Songs of Japanese Prisoners of War in the Soviet Union after World War II

Introduction to Topic

The Second World War ended after the disastrous nuclear bombing on Hiroshima, Japan. As a result, Japan lost the war and 2.7 million Japanese civilians and soldiers went into Soviet captivity. 600.000 men of the Japanese army were sent to the Soviet Union as forced laborers. Most soldiers were released by the end of the 1940s, but the last were only allowed to return in 1956. Of the 609.448 Japanese soldiers captured in August 1945, about 548.380 returned to their homeland. After returning to Japan, some of them wrote about their lives in the Soviet Union, drew pictures about their experiences, or wrote about their favorite songs they sung during their imprisonment.

The intensive study of various reports of Japanese prisoners of war (POWs) after the Second World War showed, surprisingly, that not only exclusively traumatic conditions during the forced labor were documented, but also social interactions in the form of joint artistic activities (music making, theater productions, staging sports competitions) that have often been described as strikingly positive events during their years of internment in the Soviet Union. Through these activities, the Japanese developed a sense of friendship not merely among each other, but also with POWs of other nations, and, in some instances, with the Soviet camp commanders. In my MA thesis I will analyze a total of 34 songs of Japanese POWs, which were sung during captivity, on a lyrical level (text analysis) and musical level (harmony and melody structure) as a new approach to understanding the social conditions during the imprisonment of Japanese soldiers in the Soviet Union.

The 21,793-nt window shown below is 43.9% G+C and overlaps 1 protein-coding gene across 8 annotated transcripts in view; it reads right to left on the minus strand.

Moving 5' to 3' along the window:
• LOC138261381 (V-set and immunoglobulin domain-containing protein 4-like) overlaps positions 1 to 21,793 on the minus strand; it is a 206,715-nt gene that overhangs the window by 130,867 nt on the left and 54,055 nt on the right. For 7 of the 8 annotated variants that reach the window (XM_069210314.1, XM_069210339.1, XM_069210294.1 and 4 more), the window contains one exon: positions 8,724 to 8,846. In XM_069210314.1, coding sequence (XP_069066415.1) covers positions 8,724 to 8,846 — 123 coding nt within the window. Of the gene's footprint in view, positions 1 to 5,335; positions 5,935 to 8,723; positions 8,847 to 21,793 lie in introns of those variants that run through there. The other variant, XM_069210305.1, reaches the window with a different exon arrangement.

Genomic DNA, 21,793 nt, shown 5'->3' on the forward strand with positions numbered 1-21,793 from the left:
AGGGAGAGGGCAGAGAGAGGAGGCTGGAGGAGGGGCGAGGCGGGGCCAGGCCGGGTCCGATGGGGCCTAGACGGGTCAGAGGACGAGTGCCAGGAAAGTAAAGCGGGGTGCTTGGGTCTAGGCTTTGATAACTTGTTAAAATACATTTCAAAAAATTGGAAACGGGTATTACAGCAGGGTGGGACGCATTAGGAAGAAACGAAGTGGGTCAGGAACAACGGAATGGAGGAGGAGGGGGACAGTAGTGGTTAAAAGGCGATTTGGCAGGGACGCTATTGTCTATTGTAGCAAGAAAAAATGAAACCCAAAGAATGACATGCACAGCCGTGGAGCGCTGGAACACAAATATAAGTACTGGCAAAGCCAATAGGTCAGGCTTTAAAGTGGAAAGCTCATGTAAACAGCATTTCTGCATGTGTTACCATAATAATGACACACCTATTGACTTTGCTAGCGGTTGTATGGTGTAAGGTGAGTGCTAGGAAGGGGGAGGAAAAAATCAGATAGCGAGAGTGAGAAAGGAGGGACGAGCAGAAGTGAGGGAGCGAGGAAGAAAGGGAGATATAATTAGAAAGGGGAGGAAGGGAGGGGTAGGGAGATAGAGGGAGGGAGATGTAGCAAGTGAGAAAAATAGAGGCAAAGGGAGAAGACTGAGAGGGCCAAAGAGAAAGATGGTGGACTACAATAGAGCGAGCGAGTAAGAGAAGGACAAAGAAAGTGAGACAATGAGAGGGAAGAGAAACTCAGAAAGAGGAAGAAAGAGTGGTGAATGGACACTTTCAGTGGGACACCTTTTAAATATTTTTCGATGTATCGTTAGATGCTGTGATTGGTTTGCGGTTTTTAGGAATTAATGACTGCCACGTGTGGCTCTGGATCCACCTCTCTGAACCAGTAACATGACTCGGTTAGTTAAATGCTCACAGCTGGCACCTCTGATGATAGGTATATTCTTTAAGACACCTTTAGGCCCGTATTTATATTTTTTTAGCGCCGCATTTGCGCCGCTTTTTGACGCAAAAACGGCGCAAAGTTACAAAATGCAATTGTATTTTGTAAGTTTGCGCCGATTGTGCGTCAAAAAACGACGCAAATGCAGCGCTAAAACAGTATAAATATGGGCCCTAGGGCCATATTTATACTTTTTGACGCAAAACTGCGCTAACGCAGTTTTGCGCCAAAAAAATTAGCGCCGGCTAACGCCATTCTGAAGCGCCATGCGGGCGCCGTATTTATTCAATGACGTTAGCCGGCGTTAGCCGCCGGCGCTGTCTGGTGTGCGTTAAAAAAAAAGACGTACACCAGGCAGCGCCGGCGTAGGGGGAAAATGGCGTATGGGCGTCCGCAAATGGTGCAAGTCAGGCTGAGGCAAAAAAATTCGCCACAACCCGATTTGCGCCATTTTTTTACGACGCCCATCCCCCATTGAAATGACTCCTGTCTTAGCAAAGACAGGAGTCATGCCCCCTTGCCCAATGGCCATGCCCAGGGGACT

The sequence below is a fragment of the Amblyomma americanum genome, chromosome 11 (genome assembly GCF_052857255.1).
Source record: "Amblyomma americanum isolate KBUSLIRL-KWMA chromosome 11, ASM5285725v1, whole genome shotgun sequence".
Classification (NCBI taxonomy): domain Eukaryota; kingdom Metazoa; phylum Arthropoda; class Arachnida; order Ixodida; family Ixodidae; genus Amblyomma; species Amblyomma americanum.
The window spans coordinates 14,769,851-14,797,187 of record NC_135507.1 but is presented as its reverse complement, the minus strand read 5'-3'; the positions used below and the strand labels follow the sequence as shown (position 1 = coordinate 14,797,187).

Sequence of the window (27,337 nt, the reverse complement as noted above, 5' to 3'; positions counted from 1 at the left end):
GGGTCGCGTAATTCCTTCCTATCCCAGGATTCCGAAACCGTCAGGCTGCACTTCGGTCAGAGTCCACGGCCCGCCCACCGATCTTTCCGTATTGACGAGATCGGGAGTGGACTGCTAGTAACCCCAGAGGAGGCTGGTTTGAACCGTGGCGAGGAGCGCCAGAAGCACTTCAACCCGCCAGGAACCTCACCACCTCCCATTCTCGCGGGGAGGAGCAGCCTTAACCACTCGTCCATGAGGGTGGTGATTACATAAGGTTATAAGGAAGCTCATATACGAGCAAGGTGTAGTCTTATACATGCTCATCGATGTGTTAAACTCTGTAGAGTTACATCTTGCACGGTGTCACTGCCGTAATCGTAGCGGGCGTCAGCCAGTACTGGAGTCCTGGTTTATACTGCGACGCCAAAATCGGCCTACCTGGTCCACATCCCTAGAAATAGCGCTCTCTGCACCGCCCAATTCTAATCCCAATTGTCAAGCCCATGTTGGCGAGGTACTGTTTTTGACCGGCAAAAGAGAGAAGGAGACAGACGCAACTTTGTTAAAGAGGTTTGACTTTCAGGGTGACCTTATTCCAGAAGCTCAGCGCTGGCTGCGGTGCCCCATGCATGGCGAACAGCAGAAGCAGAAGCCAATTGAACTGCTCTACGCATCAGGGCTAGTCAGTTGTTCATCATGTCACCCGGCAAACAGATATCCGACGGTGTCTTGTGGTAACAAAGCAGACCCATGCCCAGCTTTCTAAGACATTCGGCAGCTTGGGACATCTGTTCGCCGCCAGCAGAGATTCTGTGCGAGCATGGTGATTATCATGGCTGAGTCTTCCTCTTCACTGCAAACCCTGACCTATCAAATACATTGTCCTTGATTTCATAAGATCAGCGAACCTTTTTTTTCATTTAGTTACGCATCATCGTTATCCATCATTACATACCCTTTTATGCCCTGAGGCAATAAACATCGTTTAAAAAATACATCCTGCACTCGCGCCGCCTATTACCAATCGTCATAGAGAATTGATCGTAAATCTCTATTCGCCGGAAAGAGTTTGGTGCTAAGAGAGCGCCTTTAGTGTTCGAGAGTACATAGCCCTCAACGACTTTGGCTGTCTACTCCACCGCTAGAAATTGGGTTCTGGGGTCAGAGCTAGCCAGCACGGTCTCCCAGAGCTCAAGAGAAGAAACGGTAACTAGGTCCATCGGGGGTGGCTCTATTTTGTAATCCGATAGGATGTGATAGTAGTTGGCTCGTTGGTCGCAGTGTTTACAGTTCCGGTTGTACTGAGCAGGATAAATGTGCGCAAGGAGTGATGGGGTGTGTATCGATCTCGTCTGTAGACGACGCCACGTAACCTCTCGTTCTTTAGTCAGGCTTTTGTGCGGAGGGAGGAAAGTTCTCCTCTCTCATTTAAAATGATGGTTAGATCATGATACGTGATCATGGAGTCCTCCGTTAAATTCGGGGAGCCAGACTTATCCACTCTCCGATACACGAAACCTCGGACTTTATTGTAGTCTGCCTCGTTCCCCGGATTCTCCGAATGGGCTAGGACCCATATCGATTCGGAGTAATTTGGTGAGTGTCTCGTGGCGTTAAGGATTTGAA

The primary material of this study consists of 34 songs of Japanese POWs, which were composed during captivity. These songs were published in the songbook Selection of Songs from Siberia: songs written during the captivity. [Shiberia kakyokusen: Yokuryūchū ni tsukurareta kakyoku] シベリア歌曲選 ― 抑留中に作られた歌曲 (1998), written by Takahashi Daisō and Yamauchi Isao. This book was edited by Eguchi Toyoichi who is the director of the network “Union that records memoires of Japanese prisoners of war in the Soviet Union“ in Japan. Memoires of Japanese prisoners are also used as additional material.

Research Questions

  • Which topics appear in the lyrics of the songs of Japanese POWs?
  • What desires of prisoners of war are described and how are they portrayed?
  • Which political attitudes are expressed and how are they presented?
  • What role did Japanese and Soviet music play during World War II?

Example: My mother's song

Daisō & Isao (1998): Shiberia kakyokusen: Yokuryūchū ni tsukurareta kakyoku, p.38

Method I: Analysis of song lyrics and memoires

  • Songs of Japanese POWs
    Wide reading of song lyrics (Japanese and Russian)
  • Biographies of Japanese POWs
    Analysis of memoirs to reconstruct the role of music during captivity in Soviet war camps (lagers)

Method II: Fieldwork

  • Research in Almaty/Karaganda (Kazakhstan), searching for documents in libraries and archives
  • Interview with field expert Richard Dähler in Zurich (Switzerland)


Daisō, Takahashi and Yamauchi Isao (1998):
Selection of songs from Siberia: Songs that were written during captivity. [Shiberia kakyokusen: Yokuryūchū ni tsukurareta kakyoku] シベリア歌曲選: 抑留中に作られた歌曲. Tōkyō: Heibunsha.

Topics in the Songs of Japanese Prisoners of War